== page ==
Since I was last there in March we have released several fantastic albums, so have a listen to the following and see if you don’t fancy coming along to pick up a copy on Saturday. Or just buy them on the internet if you prefer that, or don’t live anywhere near London.
Andrew R. Burns has been a wee bit quiet for the last year or so, but a new EP has just made its way onto his Bandcamp page, under his slightly amended new guise of Andrew R. Burns and the Tropicanas.
It’s something of a piece with his existing stuff, and as he builds his back catalogue it’s starting to flesh out into a really good collection of material. It’s very much from the introverted lounge lizard school of modern guitar pop which I know some people have taken a bit of a scunner to, but fortunately I am not one of those people.
This new four song EP – rather catchily titled One Man’s Garbage is Another Man Person’s Good Ungarbage – has a couple of cracking straight up pop tunes, and a rather cute instrumental, Emargo, which doesn’t go anywhere much but has a really nice, playful wee melody line – verging on chiptunes.
There’s a really nice dreaminess to these, mixed in with a little bit of swagger. It’s a fairly popular mix these days, but when the balance is right and the tunes are there I really like this kind of stuff.
There are band names, and then there are band names. Yves Yacolt, when they first got in touch with me, went by the name of Wank Hilliams. Presumably Auntie Flo suggested it over Sunday lunch one weekend.
Apparently radio play was a little tough to come by for Wank Hilliams for some unfathomable reason, so a super-slick firm of image consultants (or, perhaps, Auntie Flo again) have rebranded the band as the far more family friendly Yves Yacolt which is, by almost every single measure yet invented, a significantly better name.
The songs, however, haven’t changed much, which is excellent news because I thought they sounded really good.
It’s grumbly guitar music, and can be droney, but in general is more of a low-level growl than an all-out bellow. There’s a lot of acoustic guitar over the grumble as well, which works nicely, and makes it all feel nice and approachable, despite the occasionally disinterested approach to singing.
My description of the guitar and vocals sounds a bit like every other band I’ve covered here for the last five years I guess, and that’s not entirely wrong, this stuff won’t shock you when you hear it. There are interesting things going on though, and the percussion can be improvised really nicely, such as She Only Sleeps When She Prays, which is a really nice touch and takes the music somewhere more individual and interesting. There are six songs to have a listen to on their Soundcloud player and enough little detours and surprises like this to imply that the band might well have some rather interesting things in their locker.
The songs are short and sharp, and surprisingly catchy despite the roughness, and I am really glad the band are back in business after going quiet for a while. Right, where’s that Pale Imitation bill?
This is what is becoming the annual Rust2Rome podcast. Not so much intentionally as such, it’s just that sitting in the car with tapes is pretty much the only music I’ve been listening to recently that’s all, so that’s what the podcast is from.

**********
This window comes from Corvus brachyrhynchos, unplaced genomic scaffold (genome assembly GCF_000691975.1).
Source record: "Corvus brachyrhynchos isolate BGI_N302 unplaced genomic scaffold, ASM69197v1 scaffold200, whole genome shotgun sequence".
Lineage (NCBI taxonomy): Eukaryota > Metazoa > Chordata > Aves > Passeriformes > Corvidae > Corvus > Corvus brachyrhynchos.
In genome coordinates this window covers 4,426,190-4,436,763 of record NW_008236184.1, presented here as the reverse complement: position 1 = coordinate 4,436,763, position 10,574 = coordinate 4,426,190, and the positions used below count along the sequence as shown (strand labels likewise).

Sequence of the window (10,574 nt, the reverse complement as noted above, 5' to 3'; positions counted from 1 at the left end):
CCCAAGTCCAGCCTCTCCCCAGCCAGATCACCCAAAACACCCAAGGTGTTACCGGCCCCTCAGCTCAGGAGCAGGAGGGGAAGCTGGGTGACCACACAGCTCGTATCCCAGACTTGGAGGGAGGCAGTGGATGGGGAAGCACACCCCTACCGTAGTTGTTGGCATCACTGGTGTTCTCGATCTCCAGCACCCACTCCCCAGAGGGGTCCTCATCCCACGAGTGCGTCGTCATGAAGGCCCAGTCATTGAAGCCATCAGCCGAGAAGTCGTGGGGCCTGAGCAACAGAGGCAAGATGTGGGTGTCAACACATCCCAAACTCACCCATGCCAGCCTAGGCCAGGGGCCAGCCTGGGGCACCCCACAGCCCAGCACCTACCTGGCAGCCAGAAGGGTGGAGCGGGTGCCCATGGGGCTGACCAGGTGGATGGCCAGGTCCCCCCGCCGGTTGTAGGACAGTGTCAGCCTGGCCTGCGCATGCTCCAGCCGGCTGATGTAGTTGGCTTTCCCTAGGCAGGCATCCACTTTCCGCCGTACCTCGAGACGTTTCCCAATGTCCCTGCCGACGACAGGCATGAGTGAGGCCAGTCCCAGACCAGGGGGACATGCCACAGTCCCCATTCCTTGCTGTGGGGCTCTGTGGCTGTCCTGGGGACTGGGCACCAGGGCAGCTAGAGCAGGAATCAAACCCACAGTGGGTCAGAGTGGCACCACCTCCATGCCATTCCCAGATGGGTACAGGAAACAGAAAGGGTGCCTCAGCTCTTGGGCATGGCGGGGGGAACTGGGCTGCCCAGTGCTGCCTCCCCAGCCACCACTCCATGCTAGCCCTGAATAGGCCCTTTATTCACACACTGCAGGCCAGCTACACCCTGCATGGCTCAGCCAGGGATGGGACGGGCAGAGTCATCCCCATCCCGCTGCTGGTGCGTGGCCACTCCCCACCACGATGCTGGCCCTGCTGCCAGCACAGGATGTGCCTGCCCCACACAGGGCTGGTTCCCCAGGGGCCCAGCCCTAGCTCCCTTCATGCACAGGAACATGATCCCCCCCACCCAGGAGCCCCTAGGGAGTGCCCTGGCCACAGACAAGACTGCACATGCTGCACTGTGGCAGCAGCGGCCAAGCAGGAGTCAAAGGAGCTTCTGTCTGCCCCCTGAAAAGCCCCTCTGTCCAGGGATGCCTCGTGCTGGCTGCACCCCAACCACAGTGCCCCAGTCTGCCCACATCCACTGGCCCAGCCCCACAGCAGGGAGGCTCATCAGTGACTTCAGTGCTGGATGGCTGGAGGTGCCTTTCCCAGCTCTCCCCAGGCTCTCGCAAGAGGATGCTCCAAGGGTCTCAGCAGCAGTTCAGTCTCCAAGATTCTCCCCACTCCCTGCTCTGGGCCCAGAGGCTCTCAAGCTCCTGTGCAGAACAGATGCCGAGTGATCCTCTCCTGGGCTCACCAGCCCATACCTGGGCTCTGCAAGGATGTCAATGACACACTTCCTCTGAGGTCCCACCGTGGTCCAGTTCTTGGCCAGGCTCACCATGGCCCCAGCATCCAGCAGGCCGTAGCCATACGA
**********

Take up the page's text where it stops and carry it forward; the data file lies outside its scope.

After two years doing the French Alps route I decided that since Mrs. Toad wasn’t coming with me this time (she’s coming on Rust2Romania in August) I would try the new Swiss Alps route.
The driving was definitely more spectacular, if not quite as quick due to the general busyness of the roads, but it was fantastic to do the new route. And after the absolute rammy last year when there were 55 cars and 140 people, going in a group with 10 cars and a mere 22 people was blissful peace and quiet, much more sociable and of course with fewer people everything was easier too.
What a fantastic expedition! And good old Bette too – ticking up towards 300,00 miles!
01. The Golden Toadstools – Silly Savage (00.21)
02. Soulsavers – Revival (05.35)
03. The Growlers – Gay Thoughts (13.39)
04. Adam Faucett – Melanie (18.36)
05. The Tarantulas – Tucumcari (26.13)
06. Bob Seger 2+2=? (32.46)
07. Grandaddy – El Caminos in the West (37.27)
08. Yo La Tengo – Outsmartener (40.54)
09. Creedence Clearwater Revival – Fortunate Son (48.47)
10. SWF – Automobile Blues (56.07)
Things move fast in the music industry, and memories are short. We released the debut album by Inspector Tapehead back in something like 2010 I think, but they promptly disbanded to the furthest corners of Scotland and, whilst not calling time on the band per se, at the very least meant that we heard little at all from them for the next several years.
I almost forgot about their album myself, shamefully enough, until last year when we moved house and I had to put the office back together again in the new place. I noticed the album when I was unpacking and started listening to it regularly again. And it’s fucking brilliant – eccentric, cheerful, catchy, humorous and just plain fucking weird. It was a nice moment actually. It may not figure on many people’s radars anymore, but it is still a bloody great album – have a listen to Pherenzik Tear if you need convincing.
Anyhow, the band are back. I wasn’t really expecting to hear from them, I have to confess, and we had too many commitments already piled up to be able to release their new record, but they have found a home right around the corner from us at Glint Recordings where you can pre-order the new album. And if you want to see them live for the first time since God was a wee boy then I suggest you come along to Henry’s Cellar Bar on the 2nd of July, where they’ll be joined by friend and collaborator Panda Su.
One of the reasons I have been a little quiet on the blog lately (aside from wheelspinning out of the parking lot of care homes in Canada and racing stupid cars through the mountains of Europe of course) is that I have been very much occupied with recording and mixing the fourth in the Song, by Toad Split 12″ series.
Funnily enough, despite the fact that we have just added all sorts of soundproofing measures to the warehouse specifically so that it can be used for recording, we actually recorded all of this in our new living room. It’s got an incredibly characteristic, very warm sound, and the mixes I’ve done so far very much reflect this. It’s clearly a record made with a very definite sense of place and time and I like that. All the effects on vocals and stuff like that tend to be simply room mics brought up to increase the ambient sound of the room itself.
We’ve got new recordings from Viking Moses (above), Virgin of the Birds and Supermoon (below). The fourth band is yet to be decided, but the three sets of songs we have already mean they will have to be quite specifically chosen – something which fits with what we have, but is still different enough to have its own character. Usually we invite all four bands at once, and that was the same this time, apart from one having to pull out late on so we are now in the position of having to invite someone else, but having a far better idea of what their music will be sitting alongside, which is unusual.
Still, what we have so far sounds absolutely fucking gorgeous, and it’s really nice to record something in the living room before the acquisition of proper furniture dampens that natural reverb down, and before the recording moves out to the warehouse for good.